Bogue-class escort carrier

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USS Bogue ACV-9.jpg
USS Bogue (CVE-9)
Class overview
Name: Bogue-class escort carrier
Builders: (1) Seattle-Tacoma Shipbuilding
(2) Ingalls Shipbuilding
(3) Western Pipe & Steel
Operators: Royal Navy, United States Navy
Preceded by: Long Island-class escort carrier
Succeeded by: Sangamon-class escort carrier
In commission: 1942–1946
Completed: 45
General characteristics
Type: Escort carrier
Displacement: 16,620 long tons (16,890 t)
Length: 496 ft (151 m);
flight deck: 439 ft (134 m)
Beam: 69 ft 6 in (21.18 m);
flight deck: 70 ft (21 m)
Draught: 26 ft (7.9 m)
Installed power: 8,500 shp (6,300 kW)
Propulsion: 2 × geared steam turbines
2 × boilers
1 × shaft
Speed: 18 kn (21 mph; 33 km/h)
Complement: 646, excluding Air Group
Armament: 2 × 4 in/ 50 caliber gun (1 × 2)
8 × 40 mm anti-aircraft guns (4 × 2)
10-35 × 20 mm anti-aircraft cannons
Aircraft carried: 19-24;
(typical complement: 12 × fighters (Grumman F4F Wildcats)
9 × torpedo bombers (Grumman TBF Avengers))
(Supermarine Seafires and Fairey Swordfish, respectively, in RN service.)
Aviation facilities: 2 × elevators

The Bogue class were a group of escort carriers built in the United States for service with the U.S. Navy and (under lend-lease) the Royal Navy during World War II.

The ships operated by the Royal Navy were renamed and grouped as the Attacker class and the Ruler class; the latter all having names of "Ruler"s.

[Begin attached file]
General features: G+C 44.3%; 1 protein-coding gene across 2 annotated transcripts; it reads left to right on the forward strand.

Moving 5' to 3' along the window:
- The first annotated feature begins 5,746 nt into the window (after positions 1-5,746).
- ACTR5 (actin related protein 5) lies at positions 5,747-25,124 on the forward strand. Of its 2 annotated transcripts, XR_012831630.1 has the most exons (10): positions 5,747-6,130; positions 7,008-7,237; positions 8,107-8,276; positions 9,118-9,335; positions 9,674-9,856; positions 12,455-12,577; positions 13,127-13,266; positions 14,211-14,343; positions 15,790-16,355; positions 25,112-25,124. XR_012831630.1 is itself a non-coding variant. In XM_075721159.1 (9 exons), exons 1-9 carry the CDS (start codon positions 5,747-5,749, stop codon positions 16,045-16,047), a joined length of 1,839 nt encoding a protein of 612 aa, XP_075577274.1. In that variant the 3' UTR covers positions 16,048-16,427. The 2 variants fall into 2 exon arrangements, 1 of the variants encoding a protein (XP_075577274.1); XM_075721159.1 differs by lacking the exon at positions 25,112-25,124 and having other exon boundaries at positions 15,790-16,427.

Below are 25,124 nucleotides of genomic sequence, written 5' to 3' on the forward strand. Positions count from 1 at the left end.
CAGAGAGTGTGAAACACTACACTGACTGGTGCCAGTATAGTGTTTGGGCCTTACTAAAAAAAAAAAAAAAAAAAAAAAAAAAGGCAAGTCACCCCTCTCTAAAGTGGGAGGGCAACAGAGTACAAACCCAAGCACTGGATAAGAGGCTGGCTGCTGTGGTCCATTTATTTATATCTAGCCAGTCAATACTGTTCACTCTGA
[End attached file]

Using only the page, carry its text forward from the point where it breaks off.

Origins[edit]

The Bogue-class escort carriers were based on the Maritime Commission's Type C3 cargo ship hull. Most were built by the Seattle-Tacoma Shipbuilding Corporation, but some of the early examples were produced by Ingalls Shipbuilding of Pascagoula, Mississippi and by the Western Pipe and Steel Company of San Francisco, California. They all were named for sounds, and were equipped with derricks for retrieving seaplanes.

Transfer to the Royal Navy[edit]

Most of the ships of the class were transferred to the Royal Navy under the provisions of the Lend-Lease program; they were given new names for their RN service and returned to the U.S. Navy after the war. The first group to be transferred were known by the RN as the Attacker-class; in their place replacements were constructed with the same names for the American fleet. A second group of ships were built and sent almost in its entirety to the Royal Navy, known as the Ameer-class or the Ruler-class in British service, and sometimes as the Prince William-class in the U.S. Navy.

As delivered, these carriers required modifications to conform to Royal Naval standards and, for some ships, the initial works were done at Burrard Dry Dock at Vancouver, Canada. These included extending the flight deck, fitting redesigned flying controls and fighter direction layout, modifications to hangar, accommodation and store rooms, extra safety measures, oiling at sea arrangements, gunnery and other internal communications, extra wireless and radio facilities, ship black-out arrangements and other items deemed necessary for British service.

The consequential delays in getting these ships into active service caused critical comments from some in the U.S. Navy.

Ships[edit]

First group (USN Bogue/RN Attacker class)[edit]

Second group (USN Bogue/RN Ameer or Ruler class)[edit]

General characteristics as the Attacker class, except for displacement and armament.

See also[edit]

Media related to Bogue class aircraft carriers at Wikimedia Commons

Notes[edit]

References[edit]

External references[edit]